An Irishman who lived in Germany in the early 1900s claims to have saved a young Adolf Hitler from certain death, potentially changing the entire course of history.
Michael Keogh, from County Carlow, was a maverick adventurer who left Ireland at the age of 16 and fought in numerous conflicts around the world,
Keogh swapped Ireland for America in 1907 and joined an Irish Republican Brotherhood group in New York. However, the 16-year-old Irishman would soon find himself fighting on the side of the Americans against Mexican banditos in Texas where he was shot in the midriff.
Keogh returned to Ireland in 1913 and joined the Royal Irish Regiment of the British Army. He was soon court-martialed for frequently expressing strong republican views and spent one month in prison.
Shortly after his release, Keogh returned to the British Army to fight in the trenches of the Great War, a decision which led him on a path to saving Hitler's life, according to an RTÉ Radio 1 documentary.
Keogh was captured during the war and sent to a German prisoner of war camp.
Roger Casement appealed to Keogh's German captors to allow him to set up an Irish Brigade full of prisoners willing to switch sides. Keogh would lead the new Irish Brigade, but Casement was captured and executed during the 1916 Rising and the plans were shelved. Keogh instead joined the German Army proper before the end of the war.
Keogh was amazingly awarded medals for his bravery from both the German and the British armies and it was while he was in the German Army that he first came across a passionate Lance Corporal called Adolf Hitler.
The Carlow man remained in Germany after the war as the country descended into political chaos following the fall of the German Empire. As communist and fascist groups attempted to fill the political void temporarily filled by the Weimar Republic, Keogh joined the Freikorps, a fascist group sworn to smash communism.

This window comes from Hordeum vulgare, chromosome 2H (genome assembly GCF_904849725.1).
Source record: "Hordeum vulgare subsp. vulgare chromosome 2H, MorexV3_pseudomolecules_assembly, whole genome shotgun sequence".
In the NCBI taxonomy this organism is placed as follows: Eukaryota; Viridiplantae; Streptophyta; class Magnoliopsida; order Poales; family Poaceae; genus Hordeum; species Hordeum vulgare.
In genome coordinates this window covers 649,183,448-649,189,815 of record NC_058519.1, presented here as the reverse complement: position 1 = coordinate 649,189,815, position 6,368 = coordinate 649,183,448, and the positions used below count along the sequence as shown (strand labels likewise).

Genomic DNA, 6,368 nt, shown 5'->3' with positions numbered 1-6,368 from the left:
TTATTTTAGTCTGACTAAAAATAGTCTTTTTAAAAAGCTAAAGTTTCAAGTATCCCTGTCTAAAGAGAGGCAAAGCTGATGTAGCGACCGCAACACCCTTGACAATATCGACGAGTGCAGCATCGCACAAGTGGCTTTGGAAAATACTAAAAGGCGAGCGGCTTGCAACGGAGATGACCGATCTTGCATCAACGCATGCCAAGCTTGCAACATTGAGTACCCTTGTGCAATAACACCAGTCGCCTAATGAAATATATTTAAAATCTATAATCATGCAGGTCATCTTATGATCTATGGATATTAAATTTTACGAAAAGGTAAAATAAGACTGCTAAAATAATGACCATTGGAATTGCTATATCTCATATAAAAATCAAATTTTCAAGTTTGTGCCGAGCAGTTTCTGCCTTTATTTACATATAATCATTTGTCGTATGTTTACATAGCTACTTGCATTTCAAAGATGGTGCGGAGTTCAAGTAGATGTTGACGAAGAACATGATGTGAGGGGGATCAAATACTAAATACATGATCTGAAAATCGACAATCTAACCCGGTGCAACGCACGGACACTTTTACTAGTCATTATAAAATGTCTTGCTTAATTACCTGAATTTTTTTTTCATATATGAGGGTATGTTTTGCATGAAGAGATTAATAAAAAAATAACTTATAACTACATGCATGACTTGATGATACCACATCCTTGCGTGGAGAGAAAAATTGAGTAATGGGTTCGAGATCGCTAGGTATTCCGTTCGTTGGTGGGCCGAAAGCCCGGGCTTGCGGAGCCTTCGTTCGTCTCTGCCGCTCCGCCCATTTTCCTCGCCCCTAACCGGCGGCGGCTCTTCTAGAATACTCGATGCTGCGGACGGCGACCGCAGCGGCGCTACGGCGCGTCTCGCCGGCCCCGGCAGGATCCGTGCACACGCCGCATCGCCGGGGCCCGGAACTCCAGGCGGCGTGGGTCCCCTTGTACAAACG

The Freikorps ruthlessly put down a Marxistcoup in Munich in 1919 and it was there, when peace had just been restored in the Bavarian city, that Keogh met Hitler for a second, more consequential time.
The Irishman was stationed in a barracks in the city when two foolhardy men provoked 200 pro-Marxist soldiers in a nearby gym.
The soldiers ruthlessly beat the men and some were brandishing bayonets. Keogh, who had responded to the attack, thought that the two men were about to do and fired a volley of warning shots into the air to disperse the soldiers.
It worked, and the two men's lives were spared.
On closer inspection, Keogh saw that one of the men was the same fiery Lance Corporal that he had crossed paths with during the Great War. Hitler was badly bloodied from the attack, having been beaten within an inch of his life, Keogh claimed and the Irish soldier would wrestle with his decision for the rest of his life.
"If we'd been a few minutes later or Hitler had got a few more kicks to his old wounds or he'd been shot -- what would have happened if we hadn't intervened and he'd died?" Keogh asked himself in his later life.
He briefly returned to Ireland in late 1919 to fight for Michael Collins in the War of Independence before returning to Germany in 1929 to work as an engineer.
However, Keogh became fearful for the lives of his German wife and children after the Nazis murders dozens of enemies during the Night of the Long Knives in 1934; an attack ordered by the man Keogh had saved 15 years earlier.
He sought a return to Ireland and was promised a job by Taoiseach Éamon De Valera on his return, but the Taoiseach never kept his promise and Keogh felt abandoned by the state.
Keogh had kept a journal of his storied life, but the treasure trove of information vanished two days before his death in 1964.
In 2008, however, the journals were found by Keogh's grandson Kevin in the archives of University College Dublin.
The Keogh Family published his journals in 2010, telling the amazing stories of the Irish adventurer and RTÉ published a radio documentary about him a year later, ensuring that his enthralling story was heard around the country.
Love Irish history? Share your favorite stories with other history buffs in the IrishCentral History Facebook group.